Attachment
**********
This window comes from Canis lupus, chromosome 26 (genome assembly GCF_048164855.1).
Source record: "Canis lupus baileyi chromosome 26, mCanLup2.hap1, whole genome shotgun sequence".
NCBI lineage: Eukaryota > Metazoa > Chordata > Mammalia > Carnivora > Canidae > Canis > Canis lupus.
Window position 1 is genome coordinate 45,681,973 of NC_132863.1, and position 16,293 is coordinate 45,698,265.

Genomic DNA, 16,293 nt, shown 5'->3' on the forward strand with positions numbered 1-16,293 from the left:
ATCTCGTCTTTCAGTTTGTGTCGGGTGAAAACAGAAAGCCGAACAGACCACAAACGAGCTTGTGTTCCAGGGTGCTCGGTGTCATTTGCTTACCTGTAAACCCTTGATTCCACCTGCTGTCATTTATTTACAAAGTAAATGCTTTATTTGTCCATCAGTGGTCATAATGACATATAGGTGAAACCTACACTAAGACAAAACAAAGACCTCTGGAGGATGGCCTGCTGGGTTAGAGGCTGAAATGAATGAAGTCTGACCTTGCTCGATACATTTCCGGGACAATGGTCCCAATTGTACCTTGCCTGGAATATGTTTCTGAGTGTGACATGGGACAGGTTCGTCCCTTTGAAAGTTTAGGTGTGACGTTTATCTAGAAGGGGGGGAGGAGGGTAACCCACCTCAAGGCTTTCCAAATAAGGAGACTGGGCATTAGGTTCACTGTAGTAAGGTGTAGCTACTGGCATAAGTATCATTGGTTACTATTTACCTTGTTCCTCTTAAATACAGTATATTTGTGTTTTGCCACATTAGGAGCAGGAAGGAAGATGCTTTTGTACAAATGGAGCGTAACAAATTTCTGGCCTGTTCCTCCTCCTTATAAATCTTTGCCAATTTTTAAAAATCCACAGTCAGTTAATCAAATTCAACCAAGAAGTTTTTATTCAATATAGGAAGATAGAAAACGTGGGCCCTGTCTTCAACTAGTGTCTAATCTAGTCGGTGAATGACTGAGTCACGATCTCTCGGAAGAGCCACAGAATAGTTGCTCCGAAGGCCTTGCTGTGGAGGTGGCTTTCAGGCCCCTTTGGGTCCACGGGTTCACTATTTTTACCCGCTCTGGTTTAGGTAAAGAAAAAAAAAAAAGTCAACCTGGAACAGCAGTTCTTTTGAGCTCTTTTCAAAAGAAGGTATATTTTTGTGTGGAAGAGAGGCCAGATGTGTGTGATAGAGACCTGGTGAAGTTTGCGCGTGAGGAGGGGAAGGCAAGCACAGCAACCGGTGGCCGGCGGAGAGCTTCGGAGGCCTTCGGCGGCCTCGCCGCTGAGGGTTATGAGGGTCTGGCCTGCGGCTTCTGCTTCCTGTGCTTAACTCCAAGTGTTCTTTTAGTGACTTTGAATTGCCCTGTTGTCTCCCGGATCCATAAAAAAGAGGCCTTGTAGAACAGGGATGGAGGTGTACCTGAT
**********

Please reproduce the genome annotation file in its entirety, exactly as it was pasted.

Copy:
This window comes from Canis lupus, chromosome 26 (genome assembly GCF_048164855.1).
Source record: "Canis lupus baileyi chromosome 26, mCanLup2.hap1, whole genome shotgun sequence".
NCBI lineage: Eukaryota > Metazoa > Chordata > Mammalia > Carnivora > Canidae > Canis > Canis lupus.
Window position 1 is genome coordinate 45,681,973 of NC_132863.1, and position 16,293 is coordinate 45,698,265.

Genomic DNA, 16,293 nt, shown 5'->3' on the forward strand with positions numbered 1-16,293 from the left:
ATCTCGTCTTTCAGTTTGTGTCGGGTGAAAACAGAAAGCCGAACAGACCACAAACGAGCTTGTGTTCCAGGGTGCTCGGTGTCATTTGCTTACCTGTAAACCCTTGATTCCACCTGCTGTCATTTATTTACAAAGTAAATGCTTTATTTGTCCATCAGTGGTCATAATGACATATAGGTGAAACCTACACTAAGACAAAACAAAGACCTCTGGAGGATGGCCTGCTGGGTTAGAGGCTGAAATGAATGAAGTCTGACCTTGCTCGATACATTTCCGGGACAATGGTCCCAATTGTACCTTGCCTGGAATATGTTTCTGAGTGTGACATGGGACAGGTTCGTCCCTTTGAAAGTTTAGGTGTGACGTTTATCTAGAAGGGGGGGAGGAGGGTAACCCACCTCAAGGCTTTCCAAATAAGGAGACTGGGCATTAGGTTCACTGTAGTAAGGTGTAGCTACTGGCATAAGTATCATTGGTTACTATTTACCTTGTTCCTCTTAAATACAGTATATTTGTGTTTTGCCACATTAGGAGCAGGAAGGAAGATGCTTTTGTACAAATGGAGCGTAACAAATTTCTGGCCTGTTCCTCCTCCTTATAAATCTTTGCCAATTTTTAAAAATCCACAGTCAGTTAATCAAATTCAACCAAGAAGTTTTTATTCAATATAGGAAGATAGAAAACGTGGGCCCTGTCTTCAACTAGTGTCTAATCTAGTCGGTGAATGACTGAGTCACGATCTCTCGGAAGAGCCACAGAATAGTTGCTCCGAAGGCCTTGCTGTGGAGGTGGCTTTCAGGCCCCTTTGGGTCCACGGGTTCACTATTTTTACCCGCTCTGGTTTAGGTAAAGAAAAAAAAAAAAGTCAACCTGGAACAGCAGTTCTTTTGAGCTCTTTTCAAAAGAAGGTATATTTTTGTGTGGAAGAGAGGCCAGATGTGTGTGATAGAGACCTGGTGAAGTTTGCGCGTGAGGAGGGGAAGGCAAGCACAGCAACCGGTGGCCGGCGGAGAGCTTCGGAGGCCTTCGGCGGCCTCGCCGCTGAGGGTTATGAGGGTCTGGCCTGCGGCTTCTGCTTCCTGTGCTTAACTCCAAGTGTTCTTTTAGTGACTTTGAATTGCCCTGTTGTCTCCCGGATCCATAAAAAAGAGGCCTTGTAGAACAGGGATGGAGGTGTACCTGAT